</EM>I agree that there should be more of a UK herb forum/blog culture, which is why I'm hoping we can get more people to post on here. It is curious that there are so few&nbsp;UK herb websites, same can be said about herb groups, in the USA for example almost every state seems to have at least 1 herb group, club or society, here it isn't something that we see much of. </FONT>

<FONT face=Verdana size=2>I'd like to see more postings and information on the historic uses of herbs and traditional folk medicine in the UK and more people swapping stories, it worries me that a lot of our herbal heritage is being forgotten. It would be nice to add more of that kind of information to the site, but has been said before, it will only happen if people post. </FONT>

<FONT face=Verdana size=2>Sarah - Whilst I'm working on the revamping the existing pages I've gathered all the UK sites and all the USA sites together, currently everything is mixed up together. I will try and organise the links into forums/blogs and things like plan suppliers/nurseries etc. if I can't do it before the re-launch I will add it to the list of improvements to make. If anybody has any links they'd like to see on the HS links page them please email them to me.</FONT>

<FONT face=Verdana size=2>Debs</FONT>
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linda harrold
linda harrold

December 27th, 2007, 8:06 am #10

Hi Debs,
I`m very interested in the historical use of herbs and have had some experience in this area.I live in Wimborne Minster,Dorset and in the late 1990`s joined a historical re enactment group based in the town,called the Wimborne Militia.We set ourselves in the late1700`s at the time of the Monmouth rebellion as that time frame fitted in well with the known history of the town.There was a wealth of experience within the group as a number of the members already belonged to The Sealed knot and the English Civil War ass.As in the real world I was a medical herbalist,it fell to me to become the expert on the use of herbs---even though I knew nothing relating to the history then,but with some intensive cramming, I soon gathered a lot of knowledge,and it became a passion of mine.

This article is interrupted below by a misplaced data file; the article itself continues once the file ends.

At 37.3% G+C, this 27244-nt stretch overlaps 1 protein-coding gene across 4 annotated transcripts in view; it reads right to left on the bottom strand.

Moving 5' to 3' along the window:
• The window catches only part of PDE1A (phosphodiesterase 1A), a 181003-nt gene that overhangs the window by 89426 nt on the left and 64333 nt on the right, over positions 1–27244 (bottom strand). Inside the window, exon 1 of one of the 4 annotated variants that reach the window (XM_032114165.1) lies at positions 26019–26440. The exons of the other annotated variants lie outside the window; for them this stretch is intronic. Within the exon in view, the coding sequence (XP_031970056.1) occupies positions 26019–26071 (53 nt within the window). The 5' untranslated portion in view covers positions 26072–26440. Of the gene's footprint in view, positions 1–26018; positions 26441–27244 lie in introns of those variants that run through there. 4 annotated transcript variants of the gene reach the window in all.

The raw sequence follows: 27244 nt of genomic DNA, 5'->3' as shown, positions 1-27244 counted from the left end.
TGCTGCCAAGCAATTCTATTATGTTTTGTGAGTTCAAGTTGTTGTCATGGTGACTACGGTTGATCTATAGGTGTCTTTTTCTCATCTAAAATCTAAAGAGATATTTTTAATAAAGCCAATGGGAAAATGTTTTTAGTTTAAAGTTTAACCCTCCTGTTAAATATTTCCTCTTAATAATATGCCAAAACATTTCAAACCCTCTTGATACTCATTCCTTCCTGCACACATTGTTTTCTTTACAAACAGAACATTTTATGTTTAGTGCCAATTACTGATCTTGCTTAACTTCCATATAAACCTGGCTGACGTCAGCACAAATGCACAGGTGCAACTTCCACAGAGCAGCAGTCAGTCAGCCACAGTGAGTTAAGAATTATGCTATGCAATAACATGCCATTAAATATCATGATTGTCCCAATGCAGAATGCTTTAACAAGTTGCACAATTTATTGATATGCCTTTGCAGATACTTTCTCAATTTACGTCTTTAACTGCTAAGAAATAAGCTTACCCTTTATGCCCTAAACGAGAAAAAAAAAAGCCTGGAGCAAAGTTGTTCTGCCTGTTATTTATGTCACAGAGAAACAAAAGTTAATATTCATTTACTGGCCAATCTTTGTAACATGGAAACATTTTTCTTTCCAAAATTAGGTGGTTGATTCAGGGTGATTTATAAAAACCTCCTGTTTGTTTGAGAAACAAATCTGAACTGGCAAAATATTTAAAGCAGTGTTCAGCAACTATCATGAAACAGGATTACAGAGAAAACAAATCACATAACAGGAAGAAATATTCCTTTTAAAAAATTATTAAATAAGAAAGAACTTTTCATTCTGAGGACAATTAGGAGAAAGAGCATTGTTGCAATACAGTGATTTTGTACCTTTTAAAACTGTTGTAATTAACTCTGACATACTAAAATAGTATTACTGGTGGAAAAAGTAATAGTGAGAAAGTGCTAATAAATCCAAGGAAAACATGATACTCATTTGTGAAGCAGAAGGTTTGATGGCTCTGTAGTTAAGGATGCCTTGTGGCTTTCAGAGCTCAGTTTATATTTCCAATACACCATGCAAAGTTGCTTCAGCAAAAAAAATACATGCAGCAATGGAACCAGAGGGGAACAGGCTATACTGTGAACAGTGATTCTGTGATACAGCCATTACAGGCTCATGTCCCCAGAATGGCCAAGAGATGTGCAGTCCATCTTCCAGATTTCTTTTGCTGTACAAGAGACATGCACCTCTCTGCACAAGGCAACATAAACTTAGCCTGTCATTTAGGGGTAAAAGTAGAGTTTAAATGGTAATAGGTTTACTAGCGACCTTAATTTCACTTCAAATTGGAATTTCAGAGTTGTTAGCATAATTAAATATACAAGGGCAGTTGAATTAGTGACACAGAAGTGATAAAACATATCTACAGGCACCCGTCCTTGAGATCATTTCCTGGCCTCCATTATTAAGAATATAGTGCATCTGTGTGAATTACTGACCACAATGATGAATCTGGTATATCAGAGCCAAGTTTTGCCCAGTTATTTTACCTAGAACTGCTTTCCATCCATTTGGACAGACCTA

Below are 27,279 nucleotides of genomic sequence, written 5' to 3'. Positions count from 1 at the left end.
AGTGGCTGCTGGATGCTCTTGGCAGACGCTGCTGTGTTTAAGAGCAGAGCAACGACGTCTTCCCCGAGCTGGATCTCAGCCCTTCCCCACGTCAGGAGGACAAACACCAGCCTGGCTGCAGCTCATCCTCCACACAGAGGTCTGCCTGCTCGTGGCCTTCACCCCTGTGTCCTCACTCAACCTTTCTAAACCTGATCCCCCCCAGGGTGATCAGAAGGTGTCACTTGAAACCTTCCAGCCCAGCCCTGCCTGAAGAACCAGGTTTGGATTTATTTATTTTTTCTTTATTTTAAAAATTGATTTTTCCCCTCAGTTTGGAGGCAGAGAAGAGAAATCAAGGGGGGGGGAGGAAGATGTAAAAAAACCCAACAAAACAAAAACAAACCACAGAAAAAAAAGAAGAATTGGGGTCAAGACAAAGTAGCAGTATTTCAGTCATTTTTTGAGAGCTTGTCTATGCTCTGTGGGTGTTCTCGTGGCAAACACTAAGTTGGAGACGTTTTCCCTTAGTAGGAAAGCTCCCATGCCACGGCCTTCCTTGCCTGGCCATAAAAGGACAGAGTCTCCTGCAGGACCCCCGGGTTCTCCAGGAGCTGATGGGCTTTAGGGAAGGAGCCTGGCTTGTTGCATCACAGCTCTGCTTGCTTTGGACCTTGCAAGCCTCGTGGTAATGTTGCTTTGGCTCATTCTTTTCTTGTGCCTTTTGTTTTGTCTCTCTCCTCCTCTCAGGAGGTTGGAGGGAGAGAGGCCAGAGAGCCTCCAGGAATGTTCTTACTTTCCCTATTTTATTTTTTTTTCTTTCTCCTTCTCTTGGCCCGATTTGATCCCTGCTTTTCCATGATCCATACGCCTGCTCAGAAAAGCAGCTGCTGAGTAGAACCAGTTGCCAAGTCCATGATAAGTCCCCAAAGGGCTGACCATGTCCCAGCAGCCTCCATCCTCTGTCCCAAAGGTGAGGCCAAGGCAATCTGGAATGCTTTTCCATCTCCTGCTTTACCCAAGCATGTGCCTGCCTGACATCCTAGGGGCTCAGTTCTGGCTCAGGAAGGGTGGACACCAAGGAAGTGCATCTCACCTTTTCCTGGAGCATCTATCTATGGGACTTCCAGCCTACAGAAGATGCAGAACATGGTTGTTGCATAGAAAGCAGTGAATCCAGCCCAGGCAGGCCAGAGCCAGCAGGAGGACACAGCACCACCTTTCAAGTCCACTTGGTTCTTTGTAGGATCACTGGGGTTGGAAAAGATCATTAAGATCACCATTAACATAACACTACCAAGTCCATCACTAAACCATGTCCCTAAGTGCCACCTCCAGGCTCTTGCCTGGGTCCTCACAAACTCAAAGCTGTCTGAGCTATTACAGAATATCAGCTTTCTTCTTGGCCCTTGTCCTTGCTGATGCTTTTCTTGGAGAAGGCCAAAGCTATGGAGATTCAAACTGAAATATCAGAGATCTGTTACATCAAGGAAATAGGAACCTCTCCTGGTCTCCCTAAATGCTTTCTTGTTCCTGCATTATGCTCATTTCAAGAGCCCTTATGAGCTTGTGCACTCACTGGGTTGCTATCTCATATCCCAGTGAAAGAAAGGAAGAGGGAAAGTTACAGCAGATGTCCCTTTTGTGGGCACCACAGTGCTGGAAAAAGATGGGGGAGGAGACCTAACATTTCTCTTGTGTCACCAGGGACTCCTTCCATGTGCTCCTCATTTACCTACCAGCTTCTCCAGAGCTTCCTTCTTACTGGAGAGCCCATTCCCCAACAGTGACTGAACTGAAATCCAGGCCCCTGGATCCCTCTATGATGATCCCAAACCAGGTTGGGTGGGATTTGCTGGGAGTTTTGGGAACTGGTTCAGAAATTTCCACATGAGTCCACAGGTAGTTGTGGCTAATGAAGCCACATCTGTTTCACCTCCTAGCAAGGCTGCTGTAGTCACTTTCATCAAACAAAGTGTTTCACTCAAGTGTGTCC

In the town,at the back of the Town hall,there was some derelict land and the council decided that as a mark of respect for the Queen`s Jubilee in 2000,to turn it into a garden.To cut a long story short,the Militia applied to turn it into a 17th century physic garden and was allowed to do so.My husband and I had the excitment of being responsible for designing the the planting of the garden(the hard landscaping already having been done by the council before they had agreed our proposal ).We were really pleased to have the initial planting out ceremony performed by Sir Bob Geldorf and the official opening ceremony was performed by the Count and Countess of Wessex.The garden,although relativly small,is open to the public free of charge all the time.
Sadly,just over a year ago,i left the Militia and my stewardship of the garden as i didn`t have the time to continue looking after the garden virtually on my own as well as working full time and having a family.The good news is that the Militia found a gentleman who was a keen a gardener and was retired ,to accept responsibility for the upkeep,so the garden is now in a pristine condition,although some of the aspects of the historical aspects of the herbs are not quite to the for front.If you click onto wimborne minster town council, you can see some picttures of the garden.The miitia also have a web site with photos of the garden and some reenactment pictures.Don`t have the full details,but go through wessex garrisons at msn groups.

Although having left the Militia my passion for the historical aspects of herbs is undiminished and I`m really pleased that I have been approached by a museum,asking me to work with them in the new year.

regards
Linda